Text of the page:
Tone deaf or desperate?

About three years ago I asked myself if the Trudeau Liberals were making rookie mistakes or were they just “tone deaf“? Now I have to ask myself if they are still just “tone deaf” or is their own polling so bad that they are desperate? The issue is the ill-conceived $600 Milion bailouts for some,Continue reading “Tone deaf or desperate?”

Conspiracy? I don’t think so.

Stephen Chase and Robert Fife, writing in the Globe and Mail, continue to harry the Trudeau regime over its dealings with big business. In this case, they report that “The federal government alerted New Brunswick’s Irving family that The Globe and Mail was seeking information from public servants about whether the family’s shipbuilding company hadContinue reading “Conspiracy? I don’t think so.”

This …

… needed saying, by Andrew Scheer: “There’s the door. You’re not welcome here:” In a speech that made it clear that a Conservative government will not appeal to Maxime Bernier’s mean and narrow vision of Canada, but will, also, close the loopholes, the ones that Justin Trudeau has ignored, that make unwelcome illegal migrants intoContinue reading “This …”

Civil War (2)

A few days ago I gave a brief history of the civil war which has bedevilled the Liberal Party of Canada for 50 years, since about 1969. It seems that it rages anew … as I suspected it might, given the fast-fading fortunes of Prime Minister Justin Trudeau. Chantal Hébert , writing in The Star,Continue reading “Civil War (2)”


Two items caught my eye the other day: First, in The Economist, there is a nine-part special report which begins by saying that “Since China emerged from the wreckage of Maoism 40 years ago, the profit motive has become a pillar of stability in its relations with America. Presidential candidates might accuse China of stealing jobs.Continue reading “Self-destructing?”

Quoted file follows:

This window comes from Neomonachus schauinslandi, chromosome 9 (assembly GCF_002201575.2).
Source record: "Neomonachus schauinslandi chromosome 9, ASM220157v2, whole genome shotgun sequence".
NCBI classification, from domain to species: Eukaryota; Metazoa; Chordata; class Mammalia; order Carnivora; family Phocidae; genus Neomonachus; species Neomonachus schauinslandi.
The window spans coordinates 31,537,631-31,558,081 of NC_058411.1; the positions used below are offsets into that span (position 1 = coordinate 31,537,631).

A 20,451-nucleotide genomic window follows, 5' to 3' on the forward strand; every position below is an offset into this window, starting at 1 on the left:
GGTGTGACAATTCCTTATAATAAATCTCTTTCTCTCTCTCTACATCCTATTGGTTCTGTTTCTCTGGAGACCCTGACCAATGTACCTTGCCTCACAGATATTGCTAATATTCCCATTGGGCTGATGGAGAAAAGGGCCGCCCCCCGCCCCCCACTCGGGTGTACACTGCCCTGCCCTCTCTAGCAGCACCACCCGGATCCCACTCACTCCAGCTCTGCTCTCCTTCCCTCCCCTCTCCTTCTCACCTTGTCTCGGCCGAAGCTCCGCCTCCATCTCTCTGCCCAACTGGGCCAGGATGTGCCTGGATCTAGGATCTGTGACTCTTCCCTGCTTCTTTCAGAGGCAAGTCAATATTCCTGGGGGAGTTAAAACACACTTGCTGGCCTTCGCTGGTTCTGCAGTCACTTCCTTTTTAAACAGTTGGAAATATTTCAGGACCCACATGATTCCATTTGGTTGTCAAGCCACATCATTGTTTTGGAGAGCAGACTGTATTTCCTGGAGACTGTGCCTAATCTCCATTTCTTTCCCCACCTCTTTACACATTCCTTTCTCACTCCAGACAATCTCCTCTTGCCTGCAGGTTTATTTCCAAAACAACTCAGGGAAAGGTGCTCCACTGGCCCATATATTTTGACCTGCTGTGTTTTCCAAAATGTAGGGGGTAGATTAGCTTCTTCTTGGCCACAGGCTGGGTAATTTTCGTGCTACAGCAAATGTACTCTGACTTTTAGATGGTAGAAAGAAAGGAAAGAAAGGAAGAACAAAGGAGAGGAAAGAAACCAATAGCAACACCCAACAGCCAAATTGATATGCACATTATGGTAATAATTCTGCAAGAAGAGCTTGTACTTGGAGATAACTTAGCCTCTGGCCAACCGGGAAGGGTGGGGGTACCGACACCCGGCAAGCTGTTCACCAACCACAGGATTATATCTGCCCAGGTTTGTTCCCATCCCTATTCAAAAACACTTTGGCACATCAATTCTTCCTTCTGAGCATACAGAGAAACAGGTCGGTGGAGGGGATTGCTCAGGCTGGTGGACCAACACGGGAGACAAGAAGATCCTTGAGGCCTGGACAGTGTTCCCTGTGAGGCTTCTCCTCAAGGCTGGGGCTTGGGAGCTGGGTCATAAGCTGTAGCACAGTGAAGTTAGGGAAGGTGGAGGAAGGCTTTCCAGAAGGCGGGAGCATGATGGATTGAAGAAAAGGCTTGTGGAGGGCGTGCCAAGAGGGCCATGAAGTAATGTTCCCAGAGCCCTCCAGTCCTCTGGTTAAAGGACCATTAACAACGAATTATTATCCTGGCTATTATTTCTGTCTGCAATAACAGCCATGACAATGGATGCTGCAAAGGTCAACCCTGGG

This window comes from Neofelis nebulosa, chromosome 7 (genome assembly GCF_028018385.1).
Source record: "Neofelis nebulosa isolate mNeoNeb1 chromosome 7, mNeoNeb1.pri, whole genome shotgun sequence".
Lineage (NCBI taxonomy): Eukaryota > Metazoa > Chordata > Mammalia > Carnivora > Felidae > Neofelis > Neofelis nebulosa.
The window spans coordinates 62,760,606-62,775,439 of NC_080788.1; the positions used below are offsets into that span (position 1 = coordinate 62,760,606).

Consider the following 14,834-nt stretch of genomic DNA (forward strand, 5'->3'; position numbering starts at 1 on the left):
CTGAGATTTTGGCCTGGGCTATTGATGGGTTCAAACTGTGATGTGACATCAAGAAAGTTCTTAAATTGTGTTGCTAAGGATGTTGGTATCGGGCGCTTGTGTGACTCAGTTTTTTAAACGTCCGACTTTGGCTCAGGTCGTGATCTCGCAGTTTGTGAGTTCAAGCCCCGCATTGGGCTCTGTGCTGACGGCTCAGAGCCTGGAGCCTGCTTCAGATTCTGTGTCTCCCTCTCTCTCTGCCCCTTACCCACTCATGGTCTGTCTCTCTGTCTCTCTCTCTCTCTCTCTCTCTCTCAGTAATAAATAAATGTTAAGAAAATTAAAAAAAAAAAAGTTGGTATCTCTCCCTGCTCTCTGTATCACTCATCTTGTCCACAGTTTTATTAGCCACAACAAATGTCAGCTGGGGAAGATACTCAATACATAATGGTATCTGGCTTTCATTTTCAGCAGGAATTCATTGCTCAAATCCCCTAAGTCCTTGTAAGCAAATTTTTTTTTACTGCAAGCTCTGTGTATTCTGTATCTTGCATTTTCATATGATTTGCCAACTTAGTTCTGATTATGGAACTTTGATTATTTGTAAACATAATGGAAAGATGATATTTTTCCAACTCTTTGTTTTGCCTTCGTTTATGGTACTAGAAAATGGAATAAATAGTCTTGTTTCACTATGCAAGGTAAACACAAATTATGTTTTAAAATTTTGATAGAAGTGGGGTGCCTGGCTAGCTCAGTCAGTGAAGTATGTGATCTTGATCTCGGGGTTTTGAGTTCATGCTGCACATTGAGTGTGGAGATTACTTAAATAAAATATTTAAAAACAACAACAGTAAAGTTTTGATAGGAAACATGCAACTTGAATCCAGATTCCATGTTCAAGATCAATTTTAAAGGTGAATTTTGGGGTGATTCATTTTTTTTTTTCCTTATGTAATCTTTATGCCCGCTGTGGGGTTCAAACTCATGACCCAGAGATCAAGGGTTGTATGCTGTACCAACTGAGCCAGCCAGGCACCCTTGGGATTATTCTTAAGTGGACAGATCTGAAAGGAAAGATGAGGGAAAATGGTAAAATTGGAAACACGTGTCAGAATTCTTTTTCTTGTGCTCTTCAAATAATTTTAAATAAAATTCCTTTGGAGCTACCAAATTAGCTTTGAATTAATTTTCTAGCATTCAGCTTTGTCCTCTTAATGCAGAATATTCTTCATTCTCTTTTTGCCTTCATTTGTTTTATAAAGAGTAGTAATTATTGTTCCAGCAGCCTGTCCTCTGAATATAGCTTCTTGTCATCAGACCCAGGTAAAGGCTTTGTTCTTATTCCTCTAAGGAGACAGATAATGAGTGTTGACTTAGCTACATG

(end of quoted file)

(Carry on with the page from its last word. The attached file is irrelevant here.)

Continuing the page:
U.S. leadership cannot be revived

Daniel Drezner is a professor of international politics at The Fletcher School of Law and Diplomacy at Tufts University, and also a nonresident senior fellow at the Project on International Order and Strategy at the Brookings Institution. He self describes as an independent; he left the Republican Party in reaction to Donald Trump but he says he is not a Democrat. HeContinue reading “U.S. leadership cannot be revived”

Little Miss-fire

I think that Elizabeth May screwed the pooch … First, she said that she could not, would not work with a government led by Andrew Scheer. She was, de facto, saying that she would support Justin Trudeau. She said, explicitly, that he should try to work with others (her Greens and the NDP) to formContinue reading “Little Miss-fire”

Can Canada have a real foreign policy or just more diaspora politics?

Konrad Yakabuski, writing in the Globe and Mail over two weeks ago, said “Canadians have grown accustomed to Prime Minister Justin Trudeau’s moments of inattention, when the words that come out of his mouth don’t quite match the occasion … [even so] … During Japanese Prime Minister Shinzo Abe’s Ottawa visit last month, however, Mr. TrudeauContinue reading “Can Canada have a real foreign policy or just more diaspora politics?”

In a nutshell

Professor Elinor Sloan of Carleton University, whose work I have cited a few times in this blog, writes in the Globe and Mail, that the current tempest-in-a-teapot over industrial trade benefits (ITB) rules which may (or may not) make the F-35 unavailable to Canada, matter “because of the growing competition between the major powers. RussianContinue reading “In a nutshell”

A British, Bexit bombshell

I see that the Financial Times (and every other media outlet) reports that “Theresa May has announced her resignation as Conservative leader, clearing the way for a new UK prime minister to pick up the formidable challenge of delivering Brexit and reuniting a shattered party … [finally, I might add, and] … Mrs May said inContinue reading “A British, Bexit bombshell”